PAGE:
Don’t let it’s slightly scruffy appearance fool you, Retrowoman is not the kind of vintage shop that would appeal to the fashionista on a budget. If its bargains your after, give Retrowoman a miss and head down Portabello road to the market. Here the rails are always bursting with vintage pieces by all the high-end labels from Chanel to Gucci. (I am personally lusting over a pair of AMAZING McQueen platforms that I spotted in the window the other day). But don’t be put off by some of the prices scribbled on endearingly tatty paper tags, the clothes really are worth it. Retrowoman is an emporium of beautiful vintage dresses, coats, shoes, bags and more. I think it’s like the most wonderful mini museum. Even if your not necessarily going to splash out on a floor sweeping Missioni number, it’s worth making the trip to Notting Hill gate purely to worship at the altar of vintage couture.
I must have walked past The Exchange hundreds of times on my travels without ever going inside. I foolishly assumed that it was just one of those random ’boutiques’ (as if they even qualify to bear the name!) one finds in a non-shopping area that caters solely for those with too much money and too little taste. But when I finally did go in I felt pretty stupid as I was immediately faced with rows upon well-organised rows of stunning, supposedly second-hand pieces, so beautifully presented that I can’t imagine them ever having left the showroom.
Like Retrowoman, The Exchange boasts an impressive selection of high-end designer pieces (although not all strictly ‘vintage’ as many of the pieces are only a few seasons old) but unlike Retrowoman, I cannot imagine that this tastefully decorated, spacious shop resembles something of a cross between a mosh pit and a jumble sale every saturday morning.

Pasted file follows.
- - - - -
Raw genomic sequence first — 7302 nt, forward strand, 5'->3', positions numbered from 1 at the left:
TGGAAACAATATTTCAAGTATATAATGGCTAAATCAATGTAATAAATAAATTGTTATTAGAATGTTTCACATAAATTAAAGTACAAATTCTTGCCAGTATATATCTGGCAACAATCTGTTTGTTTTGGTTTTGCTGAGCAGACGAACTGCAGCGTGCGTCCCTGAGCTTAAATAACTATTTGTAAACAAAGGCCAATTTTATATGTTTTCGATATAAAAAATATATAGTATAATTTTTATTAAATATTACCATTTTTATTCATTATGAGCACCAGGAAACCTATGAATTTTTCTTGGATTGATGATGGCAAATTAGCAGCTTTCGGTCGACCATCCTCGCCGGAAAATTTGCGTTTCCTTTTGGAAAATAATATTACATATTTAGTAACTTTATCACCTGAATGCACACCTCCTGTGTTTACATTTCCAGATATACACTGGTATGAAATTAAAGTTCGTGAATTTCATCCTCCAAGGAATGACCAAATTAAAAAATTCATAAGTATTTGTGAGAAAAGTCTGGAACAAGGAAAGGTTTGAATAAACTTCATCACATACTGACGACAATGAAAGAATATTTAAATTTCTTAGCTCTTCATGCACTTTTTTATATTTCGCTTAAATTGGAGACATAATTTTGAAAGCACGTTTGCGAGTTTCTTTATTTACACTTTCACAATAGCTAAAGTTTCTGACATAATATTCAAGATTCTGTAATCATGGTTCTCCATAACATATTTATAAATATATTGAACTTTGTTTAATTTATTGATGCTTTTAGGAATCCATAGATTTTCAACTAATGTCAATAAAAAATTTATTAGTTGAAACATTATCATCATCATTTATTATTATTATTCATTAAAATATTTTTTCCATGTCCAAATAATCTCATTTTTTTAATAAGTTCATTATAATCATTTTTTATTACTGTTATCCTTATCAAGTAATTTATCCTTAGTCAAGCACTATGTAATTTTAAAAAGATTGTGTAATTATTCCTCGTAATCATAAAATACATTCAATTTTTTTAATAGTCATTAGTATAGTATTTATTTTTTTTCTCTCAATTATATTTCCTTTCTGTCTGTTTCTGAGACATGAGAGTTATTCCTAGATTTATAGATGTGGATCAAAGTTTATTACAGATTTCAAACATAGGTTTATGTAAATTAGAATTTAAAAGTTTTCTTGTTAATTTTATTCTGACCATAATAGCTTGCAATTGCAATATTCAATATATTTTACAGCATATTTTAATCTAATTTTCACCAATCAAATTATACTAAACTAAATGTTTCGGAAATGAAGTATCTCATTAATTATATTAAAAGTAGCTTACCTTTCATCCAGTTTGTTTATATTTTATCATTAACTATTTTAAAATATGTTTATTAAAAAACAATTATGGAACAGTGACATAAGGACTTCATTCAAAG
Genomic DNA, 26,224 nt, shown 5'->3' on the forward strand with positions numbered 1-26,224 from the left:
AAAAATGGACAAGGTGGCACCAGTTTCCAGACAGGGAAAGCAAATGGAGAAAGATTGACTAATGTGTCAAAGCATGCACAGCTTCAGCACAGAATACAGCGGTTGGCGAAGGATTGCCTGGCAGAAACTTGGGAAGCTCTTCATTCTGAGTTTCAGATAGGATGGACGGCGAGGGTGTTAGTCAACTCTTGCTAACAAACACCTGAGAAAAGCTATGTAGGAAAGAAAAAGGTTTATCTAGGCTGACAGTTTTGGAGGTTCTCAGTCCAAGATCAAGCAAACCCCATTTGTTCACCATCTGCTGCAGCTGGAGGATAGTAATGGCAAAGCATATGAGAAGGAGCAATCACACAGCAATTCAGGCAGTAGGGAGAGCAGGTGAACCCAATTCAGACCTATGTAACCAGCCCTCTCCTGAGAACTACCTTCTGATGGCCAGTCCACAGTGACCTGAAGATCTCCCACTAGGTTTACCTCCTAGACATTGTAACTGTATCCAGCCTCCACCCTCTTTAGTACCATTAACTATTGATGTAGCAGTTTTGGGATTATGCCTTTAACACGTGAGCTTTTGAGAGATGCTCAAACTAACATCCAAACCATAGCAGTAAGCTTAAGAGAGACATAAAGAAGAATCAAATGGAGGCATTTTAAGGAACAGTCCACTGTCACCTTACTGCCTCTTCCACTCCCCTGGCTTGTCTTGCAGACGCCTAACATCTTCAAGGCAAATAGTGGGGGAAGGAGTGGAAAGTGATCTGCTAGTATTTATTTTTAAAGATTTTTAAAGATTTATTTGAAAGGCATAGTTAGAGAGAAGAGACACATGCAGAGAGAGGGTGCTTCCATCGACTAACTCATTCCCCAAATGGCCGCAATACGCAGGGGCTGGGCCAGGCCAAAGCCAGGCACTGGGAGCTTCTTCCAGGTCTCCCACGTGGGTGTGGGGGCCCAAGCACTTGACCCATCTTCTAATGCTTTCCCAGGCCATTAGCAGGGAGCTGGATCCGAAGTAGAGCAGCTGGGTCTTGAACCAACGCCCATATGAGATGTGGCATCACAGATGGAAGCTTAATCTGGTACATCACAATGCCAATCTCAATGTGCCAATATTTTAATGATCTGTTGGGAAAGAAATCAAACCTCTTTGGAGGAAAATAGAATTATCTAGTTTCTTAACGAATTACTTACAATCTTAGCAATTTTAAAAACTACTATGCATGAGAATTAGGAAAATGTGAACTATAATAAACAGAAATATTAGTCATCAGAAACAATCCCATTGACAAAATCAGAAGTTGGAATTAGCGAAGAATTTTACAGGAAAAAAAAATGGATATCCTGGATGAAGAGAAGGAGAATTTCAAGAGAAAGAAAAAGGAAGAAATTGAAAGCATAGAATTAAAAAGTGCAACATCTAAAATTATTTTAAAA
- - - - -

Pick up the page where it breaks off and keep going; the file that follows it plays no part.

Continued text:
To me it just seems so much more appealing to invest in a vintage Chanel 2.5 in a shop where you don’t have to fight your way through hoards of other customers and look at your reflection in a grubby piece of glass propped against a wall. But then again, that’s probably why I’ll never be the worlds best vintage shopper and why I find the Oxford St Topshop mildly traumatic. Its just so much more enjoyable to shop in a calmer space with a bit of room to manoeuvre. Anyway, The Exchange is definitely worth visiting as it has some really lovely clothes and tons of jewellery and accessories. Plus the sales assistants were so friendly and didn’t look at me like some sort of madwoman when I asked to take a few photos of the clothes, always a good start to the vital shop/shopper/shop assistant relationship.
Just look at these classic Chanel pieces, each is practically crying out to be paired with well-cut jeans to create an elegant look with a modern twist…
I fell in love with this beautiful silk dress (now THAT’S what I call an LBD!) and nearly fainted when I realised it was by Erdem.
I am obsessed with Erdem, specifically the joyous floral prints that featured in his Spring/Summer 2010 collection.
This black dress dress may be lacking in colourful patterns, but it still has the beautiful tailoring and expert craftsmanship of the designer’s newer and more widely acclaimed collections. Possibly giving it a certain mystery that the bolder floral numbers lack. Anyway, after seeing this little beauty, it is certainly no longer just a summer dress by Erdem that I aspire to own.
Well that was just a very petite selection of the hundreds of unique, one-off shops that can be found all over London. One day I will visit (and hopefully buy from) them all. The next time your off on a shopping spree, or just out and about and feel like playing with pretty clothes, I strongly recommend checking them out. I wonder how Paris will compare…
Love Ella. X